The assembly also authorised the Afghan government to abrogate all of Afghanistan’s treaties with Great Britain regarding the trans-Durand Pashtuns.

American involvement

America’s involvement in Afghanistan began in earnest soon after the end of World War II. In 1950 the top-secret US policy document, National Security Directive 68, warned of the Soviet Union’s alleged “design for world domination.”

The US initiated aid projects in Afghanistan starting in 1945. Soviet President Nikita Khrushchev wrote in his memoirs, “It was clear to us that the Americans were penetrating Afghanistan with the obvious purpose of setting up a military base.” In fact in 1956 the US built a fairly useless International Airport in Kandahar that was widely seen as a refuelling base for US bombers. Wikipedia notes that, “Since the airport was designed as a military base, it is more likely that the United States intended to use it as such in case there was a show-down of war between the United States and USSR.”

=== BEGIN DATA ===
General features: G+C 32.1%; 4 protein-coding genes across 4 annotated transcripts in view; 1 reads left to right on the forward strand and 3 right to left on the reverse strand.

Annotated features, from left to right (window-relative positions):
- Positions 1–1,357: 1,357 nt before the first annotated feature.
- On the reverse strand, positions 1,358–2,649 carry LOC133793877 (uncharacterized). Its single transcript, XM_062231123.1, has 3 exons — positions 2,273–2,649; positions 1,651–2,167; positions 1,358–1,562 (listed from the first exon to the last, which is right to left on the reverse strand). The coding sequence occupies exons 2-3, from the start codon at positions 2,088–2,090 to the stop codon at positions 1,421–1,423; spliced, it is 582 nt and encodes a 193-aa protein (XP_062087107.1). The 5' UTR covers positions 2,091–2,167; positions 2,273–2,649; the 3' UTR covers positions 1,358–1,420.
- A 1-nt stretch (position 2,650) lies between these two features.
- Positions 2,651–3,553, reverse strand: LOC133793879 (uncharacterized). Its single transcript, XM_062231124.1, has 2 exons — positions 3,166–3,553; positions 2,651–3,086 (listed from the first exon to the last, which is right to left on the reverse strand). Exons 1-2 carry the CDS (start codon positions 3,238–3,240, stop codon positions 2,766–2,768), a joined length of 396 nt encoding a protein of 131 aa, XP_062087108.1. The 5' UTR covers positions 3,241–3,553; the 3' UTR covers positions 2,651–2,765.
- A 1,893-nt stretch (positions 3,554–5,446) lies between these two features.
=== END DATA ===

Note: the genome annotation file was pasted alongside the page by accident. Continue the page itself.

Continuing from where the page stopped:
By the early 1970s the US had decided that the best way counter the Soviet’s “design for world domination” was to support the strict Islamists in Afghanistan, who were opposed to the progressive reforms of the Afghan government. According to Roger Morris, National Security Council staff member, the CIA started to offer covert backing to Islamic radicals as early as 1973. In August 1979 a classified State Department Report stated: “The United States larger interests … would be served by the demise of the current Afghan regime, despite whatever setbacks this might mean for future social and economic reforms in Afghanistan.” Fundamentalist Islamists opposed to the Afghan government and supported by the US became known as Mujahideen, or “fighters for Islam.”